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Where'd you get that great tie?

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When The Lumineers walked the red carpet at the 55th Grammy Awards in February, most folks saw the guys behind that catchy "Ho Hey" song. But Barton Strawn and his team at Lumina Clothing in Raleigh saw that and much more, including the Northampton—a steel blue tie draped around the neck of bassist Ben Wahamaki. It was one of many Lumina pieces worn by The Lumineers at the awards ceremony held in Los Angeles.

Headquartered on East Martin Street, Lumina bookends Raleigh's most fashionable 0.4-mile stretch. On the other end is Raleigh Denim, which sells its designer jeans at the likes of Barneys New York. "Raleigh Denim has set the stage for fashion in Raleigh and hopefully we can grow that," Strawn says of Lumina.

The business has certainly come a long way since Strawn started it as something of a hobby a few years ago while enrolled as an undergraduate at N.C. State University, where he studied architecture. At that time, Strawn hand-stitched neckwear for himself, his friends and a small following on Etsy, the online craft and clothing store. As for the inspiration, Strawn says, "I was part of an organization that had a lot of events that I had to dress in suits and ties."

Unable to "find the perfect tie or pants," Strawn created his own, putting his drafting skills to other use. "I enjoyed designing buildings but got tired of that," he says. It was also a practical shift for Strawn, who admits, "I have always and will probably continue to buy a lot of clothes."

Strawn cites the official start of Lumina as 2010. He's now been joined by three partners: Paul Connor, director of marketing and sales; Peter Landis, director of operations; and Justin Carey, director of finance (and co-founder of Lumina). The four work together in the storefront and studio on East Martin, where roles overlap. "In a business like ours, we [all] tackle anything we do," Strawn explains.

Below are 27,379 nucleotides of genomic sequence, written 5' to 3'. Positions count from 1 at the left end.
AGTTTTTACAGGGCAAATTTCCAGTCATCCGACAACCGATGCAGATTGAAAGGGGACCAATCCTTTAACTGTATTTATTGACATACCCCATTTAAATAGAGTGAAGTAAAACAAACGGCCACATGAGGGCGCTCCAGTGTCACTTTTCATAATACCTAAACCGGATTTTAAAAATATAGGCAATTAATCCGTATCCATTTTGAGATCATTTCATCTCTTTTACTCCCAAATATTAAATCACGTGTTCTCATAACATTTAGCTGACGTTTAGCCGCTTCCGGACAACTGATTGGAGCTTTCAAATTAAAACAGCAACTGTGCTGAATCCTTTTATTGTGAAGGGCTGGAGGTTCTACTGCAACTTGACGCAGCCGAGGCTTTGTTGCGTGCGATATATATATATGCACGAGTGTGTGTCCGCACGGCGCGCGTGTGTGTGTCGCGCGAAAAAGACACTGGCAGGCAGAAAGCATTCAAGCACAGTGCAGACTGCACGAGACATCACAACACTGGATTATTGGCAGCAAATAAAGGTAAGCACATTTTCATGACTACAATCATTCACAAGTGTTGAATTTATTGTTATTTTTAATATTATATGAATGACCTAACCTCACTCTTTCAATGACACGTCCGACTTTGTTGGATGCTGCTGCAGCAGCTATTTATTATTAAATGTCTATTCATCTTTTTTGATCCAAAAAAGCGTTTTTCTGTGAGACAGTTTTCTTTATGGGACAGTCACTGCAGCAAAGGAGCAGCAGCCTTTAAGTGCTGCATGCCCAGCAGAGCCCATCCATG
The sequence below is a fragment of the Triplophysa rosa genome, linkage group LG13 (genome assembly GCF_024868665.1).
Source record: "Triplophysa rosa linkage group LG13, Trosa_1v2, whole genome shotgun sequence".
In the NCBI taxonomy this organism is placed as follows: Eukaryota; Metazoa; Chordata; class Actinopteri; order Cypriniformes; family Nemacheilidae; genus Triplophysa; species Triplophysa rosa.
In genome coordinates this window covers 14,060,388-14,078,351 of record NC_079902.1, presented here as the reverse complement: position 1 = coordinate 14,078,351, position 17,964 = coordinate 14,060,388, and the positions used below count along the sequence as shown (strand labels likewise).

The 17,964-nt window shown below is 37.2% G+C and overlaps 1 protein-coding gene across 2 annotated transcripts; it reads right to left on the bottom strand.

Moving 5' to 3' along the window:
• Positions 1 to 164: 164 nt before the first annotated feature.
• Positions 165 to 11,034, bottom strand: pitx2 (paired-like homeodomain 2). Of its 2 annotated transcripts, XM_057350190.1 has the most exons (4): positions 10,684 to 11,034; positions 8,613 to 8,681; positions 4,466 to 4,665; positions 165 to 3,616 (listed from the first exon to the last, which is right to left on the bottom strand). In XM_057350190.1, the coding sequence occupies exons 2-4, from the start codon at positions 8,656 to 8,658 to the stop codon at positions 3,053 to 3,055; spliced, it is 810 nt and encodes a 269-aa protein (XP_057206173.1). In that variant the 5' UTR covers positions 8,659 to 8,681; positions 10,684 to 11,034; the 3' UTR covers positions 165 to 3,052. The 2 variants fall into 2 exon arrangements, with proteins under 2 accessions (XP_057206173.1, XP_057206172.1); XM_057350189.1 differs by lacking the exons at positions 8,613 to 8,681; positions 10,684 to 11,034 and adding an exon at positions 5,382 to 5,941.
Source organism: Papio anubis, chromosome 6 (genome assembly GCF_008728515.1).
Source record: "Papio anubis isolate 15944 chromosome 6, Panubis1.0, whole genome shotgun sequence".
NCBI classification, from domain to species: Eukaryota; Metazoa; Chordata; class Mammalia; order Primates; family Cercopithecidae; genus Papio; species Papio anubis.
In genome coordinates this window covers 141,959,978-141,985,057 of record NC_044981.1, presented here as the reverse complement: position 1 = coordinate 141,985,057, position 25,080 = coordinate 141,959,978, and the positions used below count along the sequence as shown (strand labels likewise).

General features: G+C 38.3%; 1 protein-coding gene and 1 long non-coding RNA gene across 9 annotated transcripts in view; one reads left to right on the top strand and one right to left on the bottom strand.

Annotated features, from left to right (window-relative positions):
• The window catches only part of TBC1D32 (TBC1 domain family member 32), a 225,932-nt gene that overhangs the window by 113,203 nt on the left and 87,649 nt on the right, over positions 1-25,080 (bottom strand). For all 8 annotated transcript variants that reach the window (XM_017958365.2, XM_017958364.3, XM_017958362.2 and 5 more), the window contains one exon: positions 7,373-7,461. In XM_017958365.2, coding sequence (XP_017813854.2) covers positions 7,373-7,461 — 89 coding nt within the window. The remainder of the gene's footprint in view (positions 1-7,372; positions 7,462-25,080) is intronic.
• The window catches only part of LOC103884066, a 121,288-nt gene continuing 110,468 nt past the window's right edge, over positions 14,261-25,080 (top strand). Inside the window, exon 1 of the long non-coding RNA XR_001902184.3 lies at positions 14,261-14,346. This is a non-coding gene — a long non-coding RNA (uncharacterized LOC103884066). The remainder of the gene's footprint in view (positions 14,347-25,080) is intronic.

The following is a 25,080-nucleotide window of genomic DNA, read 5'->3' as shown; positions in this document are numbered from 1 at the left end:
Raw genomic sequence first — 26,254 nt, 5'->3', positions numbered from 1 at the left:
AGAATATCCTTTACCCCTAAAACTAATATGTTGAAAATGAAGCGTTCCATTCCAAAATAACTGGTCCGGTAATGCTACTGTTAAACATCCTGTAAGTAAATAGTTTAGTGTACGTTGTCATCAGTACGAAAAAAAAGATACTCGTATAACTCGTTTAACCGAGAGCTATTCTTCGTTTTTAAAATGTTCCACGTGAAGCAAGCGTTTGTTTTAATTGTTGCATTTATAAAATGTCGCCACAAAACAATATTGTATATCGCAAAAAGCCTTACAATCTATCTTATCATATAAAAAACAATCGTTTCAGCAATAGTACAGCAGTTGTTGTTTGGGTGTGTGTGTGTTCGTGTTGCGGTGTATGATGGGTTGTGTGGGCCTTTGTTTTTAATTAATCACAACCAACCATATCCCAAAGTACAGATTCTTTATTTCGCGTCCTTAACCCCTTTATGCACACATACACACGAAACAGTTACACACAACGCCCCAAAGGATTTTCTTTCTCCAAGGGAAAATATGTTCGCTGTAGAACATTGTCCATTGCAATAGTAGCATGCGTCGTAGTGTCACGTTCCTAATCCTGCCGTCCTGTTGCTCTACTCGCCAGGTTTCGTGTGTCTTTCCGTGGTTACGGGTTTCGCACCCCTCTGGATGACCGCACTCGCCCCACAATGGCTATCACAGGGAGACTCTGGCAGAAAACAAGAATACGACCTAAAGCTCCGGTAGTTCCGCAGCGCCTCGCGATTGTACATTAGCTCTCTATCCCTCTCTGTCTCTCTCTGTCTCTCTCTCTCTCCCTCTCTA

For these Southerners (everyone hails from North Carolina except Landis, who claims Georgia roots), the goal is to create clothes with a strong tie to the region. Many product names reference Tar Heel counties, including the Chatham pocket square, the Albemarle tie and the Iredell bow tie.

As described on Lumina's website, designs reflect the area's once-abundant industries, particularly textiles, meaning "durable work wear inspired clothes, with a strong modern focus." Lumina itself is a play on the state's formerly abundant cotton "looms."

At first, Lumina was able to take advantage of those local machines. When the business outgrew its own workshop, it sourced production to a factory in Wilmington. But that manufacturer eventually shuttered, as many mills have across the state.

Still, all of Lumina's products are crafted in the country. Neckwear is manufactured in New York, shirts are made in South Carolina and pants in Illinois. "We always wanted to keep things in the United States and that is our broader goal," says Strawn.

He sounds a bit reminiscent of the opening line to that Lumineers song, which croons, "I've been trying to do it right." It's a mission that's working out.

This article appeared in print with the headline "Ho hey!"

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